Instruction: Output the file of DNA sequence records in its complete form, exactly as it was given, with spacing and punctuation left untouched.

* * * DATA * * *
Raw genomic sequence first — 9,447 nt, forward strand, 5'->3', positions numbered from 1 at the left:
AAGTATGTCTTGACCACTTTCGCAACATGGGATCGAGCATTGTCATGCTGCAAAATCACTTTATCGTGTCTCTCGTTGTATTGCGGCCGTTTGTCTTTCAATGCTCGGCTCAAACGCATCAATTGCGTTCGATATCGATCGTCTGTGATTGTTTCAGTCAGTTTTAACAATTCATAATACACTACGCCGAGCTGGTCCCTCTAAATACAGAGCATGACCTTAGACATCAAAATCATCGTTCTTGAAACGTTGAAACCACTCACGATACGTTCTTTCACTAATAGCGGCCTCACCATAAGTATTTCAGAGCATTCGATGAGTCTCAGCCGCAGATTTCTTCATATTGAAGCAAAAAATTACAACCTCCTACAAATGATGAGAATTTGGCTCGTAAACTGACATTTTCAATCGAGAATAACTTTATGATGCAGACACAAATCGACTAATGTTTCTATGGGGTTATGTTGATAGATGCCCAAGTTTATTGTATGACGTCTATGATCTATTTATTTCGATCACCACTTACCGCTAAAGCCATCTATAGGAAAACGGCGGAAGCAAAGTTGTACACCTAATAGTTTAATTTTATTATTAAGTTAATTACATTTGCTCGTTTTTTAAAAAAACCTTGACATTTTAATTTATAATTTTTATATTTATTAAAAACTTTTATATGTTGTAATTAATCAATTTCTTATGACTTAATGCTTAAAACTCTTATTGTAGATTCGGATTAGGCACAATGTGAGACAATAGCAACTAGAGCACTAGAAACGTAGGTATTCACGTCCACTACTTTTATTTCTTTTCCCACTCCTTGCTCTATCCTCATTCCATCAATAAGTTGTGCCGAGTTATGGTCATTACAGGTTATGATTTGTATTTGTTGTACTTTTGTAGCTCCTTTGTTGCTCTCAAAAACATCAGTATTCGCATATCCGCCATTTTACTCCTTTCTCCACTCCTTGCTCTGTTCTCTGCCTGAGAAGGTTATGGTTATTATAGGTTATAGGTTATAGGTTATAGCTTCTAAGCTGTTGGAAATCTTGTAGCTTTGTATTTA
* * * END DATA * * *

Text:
Raw genomic sequence first — 9,447 nt, forward strand, 5'->3', positions numbered from 1 at the left:
AAGTATGTCTTGACCACTTTCGCAACATGGGATCGAGCATTGTCATGCTGCAAAATCACTTTATCGTGTCTCTCGTTGTATTGCGGCCGTTTGTCTTTCAATGCTCGGCTCAAACGCATCAATTGCGTTCGATATCGATCGTCTGTGATTGTTTCAGTCAGTTTTAACAATTCATAATACACTACGCCGAGCTGGTCCCTCTAAATACAGAGCATGACCTTAGACATCAAAATCATCGTTCTTGAAACGTTGAAACCACTCACGATACGTTCTTTCACTAATAGCGGCCTCACCATAAGTATTTCAGAGCATTCGATGAGTCTCAGCCGCAGATTTCTTCATATTGAAGCAAAAAATTACAACCTCCTACAAATGATGAGAATTTGGCTCGTAAACTGACATTTTCAATCGAGAATAACTTTATGATGCAGACACAAATCGACTAATGTTTCTATGGGGTTATGTTGATAGATGCCCAAGTTTATTGTATGACGTCTATGATCTATTTATTTCGATCACCACTTACCGCTAAAGCCATCTATAGGAAAACGGCGGAAGCAAAGTTGTACACCTAATAGTTTAATTTTATTATTAAGTTAATTACATTTGCTCGTTTTTTAAAAAAACCTTGACATTTTAATTTATAATTTTTATATTTATTAAAAACTTTTATATGTTGTAATTAATCAATTTCTTATGACTTAATGCTTAAAACTCTTATTGTAGATTCGGATTAGGCACAATGTGAGACAATAGCAACTAGAGCACTAGAAACGTAGGTATTCACGTCCACTACTTTTATTTCTTTTCCCACTCCTTGCTCTATCCTCATTCCATCAATAAGTTGTGCCGAGTTATGGTCATTACAGGTTATGATTTGTATTTGTTGTACTTTTGTAGCTCCTTTGTTGCTCTCAAAAACATCAGTATTCGCATATCCGCCATTTTACTCCTTTCTCCACTCCTTGCTCTGTTCTCTGCCTGAGAAGGTTATGGTTATTATAGGTTATAGGTTATAGGTTATAGCTTCTAAGCTGTTGGAAATCTTGTAGCTTTGTATTTA